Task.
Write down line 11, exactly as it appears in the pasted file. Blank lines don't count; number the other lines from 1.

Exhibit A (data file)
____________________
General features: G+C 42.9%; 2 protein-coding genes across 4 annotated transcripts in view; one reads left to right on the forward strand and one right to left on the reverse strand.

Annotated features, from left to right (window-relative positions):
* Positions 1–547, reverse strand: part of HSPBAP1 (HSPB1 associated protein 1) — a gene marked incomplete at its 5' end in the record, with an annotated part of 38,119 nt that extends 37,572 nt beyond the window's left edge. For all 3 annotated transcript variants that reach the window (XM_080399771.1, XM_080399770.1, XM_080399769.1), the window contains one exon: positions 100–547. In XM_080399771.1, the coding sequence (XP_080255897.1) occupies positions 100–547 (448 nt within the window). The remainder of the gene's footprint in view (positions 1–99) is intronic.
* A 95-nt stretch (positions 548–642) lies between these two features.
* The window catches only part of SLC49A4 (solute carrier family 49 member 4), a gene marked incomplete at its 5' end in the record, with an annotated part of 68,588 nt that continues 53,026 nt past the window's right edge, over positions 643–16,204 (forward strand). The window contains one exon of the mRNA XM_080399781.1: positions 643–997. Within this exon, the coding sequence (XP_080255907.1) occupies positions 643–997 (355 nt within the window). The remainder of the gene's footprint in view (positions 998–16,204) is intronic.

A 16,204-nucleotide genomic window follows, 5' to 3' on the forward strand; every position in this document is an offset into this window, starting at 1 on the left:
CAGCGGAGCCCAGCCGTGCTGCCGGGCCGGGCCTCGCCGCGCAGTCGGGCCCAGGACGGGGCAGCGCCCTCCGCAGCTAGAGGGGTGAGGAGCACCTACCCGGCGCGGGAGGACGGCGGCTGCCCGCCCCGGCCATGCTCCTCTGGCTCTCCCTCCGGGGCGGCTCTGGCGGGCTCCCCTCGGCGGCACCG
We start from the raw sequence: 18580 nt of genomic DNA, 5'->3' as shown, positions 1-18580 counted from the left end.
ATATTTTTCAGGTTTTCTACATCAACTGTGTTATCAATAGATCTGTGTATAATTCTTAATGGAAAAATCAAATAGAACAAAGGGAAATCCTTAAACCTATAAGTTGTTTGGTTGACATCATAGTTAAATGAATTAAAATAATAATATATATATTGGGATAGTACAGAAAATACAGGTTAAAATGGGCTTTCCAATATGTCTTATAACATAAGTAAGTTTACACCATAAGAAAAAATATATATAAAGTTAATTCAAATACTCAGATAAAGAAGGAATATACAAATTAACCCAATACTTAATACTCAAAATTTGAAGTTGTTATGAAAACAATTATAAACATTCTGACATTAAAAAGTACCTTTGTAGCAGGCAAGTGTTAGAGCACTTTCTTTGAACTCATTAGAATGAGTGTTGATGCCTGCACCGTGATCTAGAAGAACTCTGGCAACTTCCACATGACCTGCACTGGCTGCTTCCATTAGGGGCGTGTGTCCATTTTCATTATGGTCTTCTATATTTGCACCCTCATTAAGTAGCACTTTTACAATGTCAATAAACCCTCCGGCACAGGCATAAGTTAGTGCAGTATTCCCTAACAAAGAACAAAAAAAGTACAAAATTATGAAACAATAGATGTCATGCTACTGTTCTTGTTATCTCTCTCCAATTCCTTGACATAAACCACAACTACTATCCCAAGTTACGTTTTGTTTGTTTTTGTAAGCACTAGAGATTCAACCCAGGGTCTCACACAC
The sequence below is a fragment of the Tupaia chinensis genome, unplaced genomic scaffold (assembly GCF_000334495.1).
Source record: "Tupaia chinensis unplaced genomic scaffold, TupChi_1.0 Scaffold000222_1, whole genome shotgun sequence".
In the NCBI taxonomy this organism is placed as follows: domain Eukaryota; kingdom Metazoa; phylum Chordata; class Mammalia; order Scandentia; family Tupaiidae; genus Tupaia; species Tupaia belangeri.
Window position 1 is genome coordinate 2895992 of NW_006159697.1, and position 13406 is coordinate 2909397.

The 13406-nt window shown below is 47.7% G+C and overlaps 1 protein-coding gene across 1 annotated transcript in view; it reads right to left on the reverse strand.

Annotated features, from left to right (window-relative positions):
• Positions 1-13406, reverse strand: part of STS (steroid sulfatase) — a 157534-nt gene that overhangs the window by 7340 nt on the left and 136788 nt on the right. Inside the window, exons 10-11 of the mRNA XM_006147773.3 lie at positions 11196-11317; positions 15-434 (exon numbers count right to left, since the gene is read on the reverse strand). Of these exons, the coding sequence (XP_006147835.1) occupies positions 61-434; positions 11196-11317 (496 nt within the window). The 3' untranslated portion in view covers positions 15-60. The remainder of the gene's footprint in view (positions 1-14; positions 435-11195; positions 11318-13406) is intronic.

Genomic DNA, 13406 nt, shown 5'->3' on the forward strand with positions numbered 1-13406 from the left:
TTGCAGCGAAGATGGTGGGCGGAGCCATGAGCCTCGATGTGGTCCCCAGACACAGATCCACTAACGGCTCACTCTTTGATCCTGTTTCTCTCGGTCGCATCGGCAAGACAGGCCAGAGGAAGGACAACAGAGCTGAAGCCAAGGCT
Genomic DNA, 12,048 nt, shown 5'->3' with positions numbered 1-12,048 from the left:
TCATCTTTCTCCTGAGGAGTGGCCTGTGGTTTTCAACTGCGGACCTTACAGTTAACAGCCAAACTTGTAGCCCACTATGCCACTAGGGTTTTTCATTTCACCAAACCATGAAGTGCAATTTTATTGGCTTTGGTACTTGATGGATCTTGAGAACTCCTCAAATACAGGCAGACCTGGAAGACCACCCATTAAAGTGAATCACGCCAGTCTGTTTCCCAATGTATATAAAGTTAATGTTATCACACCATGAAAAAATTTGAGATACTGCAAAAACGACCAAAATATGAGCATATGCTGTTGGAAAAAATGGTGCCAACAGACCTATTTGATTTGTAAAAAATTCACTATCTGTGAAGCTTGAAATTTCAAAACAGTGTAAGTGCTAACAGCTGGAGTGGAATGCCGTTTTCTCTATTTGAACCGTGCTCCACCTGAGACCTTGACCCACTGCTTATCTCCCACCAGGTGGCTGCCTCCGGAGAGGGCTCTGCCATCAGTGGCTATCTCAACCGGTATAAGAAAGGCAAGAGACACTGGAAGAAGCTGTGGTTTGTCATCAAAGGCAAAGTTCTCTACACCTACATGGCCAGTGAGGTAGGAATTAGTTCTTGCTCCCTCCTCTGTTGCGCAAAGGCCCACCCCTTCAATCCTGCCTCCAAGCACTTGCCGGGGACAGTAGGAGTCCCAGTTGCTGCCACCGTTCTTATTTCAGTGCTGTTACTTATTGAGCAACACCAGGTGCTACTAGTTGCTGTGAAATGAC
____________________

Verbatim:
Source record: "Tupaia chinensis unplaced genomic scaffold, TupChi_1.0 Scaffold000222_1, whole genome shotgun sequence".